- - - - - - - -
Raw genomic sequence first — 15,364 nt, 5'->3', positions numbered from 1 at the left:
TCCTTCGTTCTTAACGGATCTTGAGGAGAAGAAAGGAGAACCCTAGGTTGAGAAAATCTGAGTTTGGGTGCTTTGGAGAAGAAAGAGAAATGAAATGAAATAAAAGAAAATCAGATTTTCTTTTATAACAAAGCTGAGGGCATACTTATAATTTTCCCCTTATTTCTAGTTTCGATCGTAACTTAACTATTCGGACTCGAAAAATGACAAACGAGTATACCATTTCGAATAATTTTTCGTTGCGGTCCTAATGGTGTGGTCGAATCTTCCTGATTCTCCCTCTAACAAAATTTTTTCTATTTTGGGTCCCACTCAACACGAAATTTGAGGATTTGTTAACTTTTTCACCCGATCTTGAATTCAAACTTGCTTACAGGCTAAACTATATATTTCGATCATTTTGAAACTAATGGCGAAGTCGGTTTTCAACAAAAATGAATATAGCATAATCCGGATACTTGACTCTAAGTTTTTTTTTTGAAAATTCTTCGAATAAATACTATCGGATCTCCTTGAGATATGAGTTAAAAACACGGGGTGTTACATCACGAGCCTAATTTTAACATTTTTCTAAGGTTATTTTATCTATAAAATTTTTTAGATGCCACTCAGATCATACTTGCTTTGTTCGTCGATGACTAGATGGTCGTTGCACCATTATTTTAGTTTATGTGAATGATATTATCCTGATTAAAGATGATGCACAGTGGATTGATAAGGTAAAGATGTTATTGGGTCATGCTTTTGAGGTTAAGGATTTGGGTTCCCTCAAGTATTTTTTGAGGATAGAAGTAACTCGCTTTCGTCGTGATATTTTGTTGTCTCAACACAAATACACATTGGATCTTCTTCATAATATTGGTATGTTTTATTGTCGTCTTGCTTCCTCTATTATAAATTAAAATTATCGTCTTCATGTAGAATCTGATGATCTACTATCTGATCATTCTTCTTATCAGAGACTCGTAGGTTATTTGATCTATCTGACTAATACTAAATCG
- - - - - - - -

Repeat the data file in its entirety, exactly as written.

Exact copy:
Raw genomic sequence first — 15,364 nt, 5'->3', positions numbered from 1 at the left:
TCCTTCGTTCTTAACGGATCTTGAGGAGAAGAAAGGAGAACCCTAGGTTGAGAAAATCTGAGTTTGGGTGCTTTGGAGAAGAAAGAGAAATGAAATGAAATAAAAGAAAATCAGATTTTCTTTTATAACAAAGCTGAGGGCATACTTATAATTTTCCCCTTATTTCTAGTTTCGATCGTAACTTAACTATTCGGACTCGAAAAATGACAAACGAGTATACCATTTCGAATAATTTTTCGTTGCGGTCCTAATGGTGTGGTCGAATCTTCCTGATTCTCCCTCTAACAAAATTTTTTCTATTTTGGGTCCCACTCAACACGAAATTTGAGGATTTGTTAACTTTTTCACCCGATCTTGAATTCAAACTTGCTTACAGGCTAAACTATATATTTCGATCATTTTGAAACTAATGGCGAAGTCGGTTTTCAACAAAAATGAATATAGCATAATCCGGATACTTGACTCTAAGTTTTTTTTTTGAAAATTCTTCGAATAAATACTATCGGATCTCCTTGAGATATGAGTTAAAAACACGGGGTGTTACATCACGAGCCTAATTTTAACATTTTTCTAAGGTTATTTTATCTATAAAATTTTTTAGATGCCACTCAGATCATACTTGCTTTGTTCGTCGATGACTAGATGGTCGTTGCACCATTATTTTAGTTTATGTGAATGATATTATCCTGATTAAAGATGATGCACAGTGGATTGATAAGGTAAAGATGTTATTGGGTCATGCTTTTGAGGTTAAGGATTTGGGTTCCCTCAAGTATTTTTTGAGGATAGAAGTAACTCGCTTTCGTCGTGATATTTTGTTGTCTCAACACAAATACACATTGGATCTTCTTCATAATATTGGTATGTTTTATTGTCGTCTTGCTTCCTCTATTATAAATTAAAATTATCGTCTTCATGTAGAATCTGATGATCTACTATCTGATCATTCTTCTTATCAGAGACTCGTAGGTTATTTGATCTATCTGACTAATACTAAATCG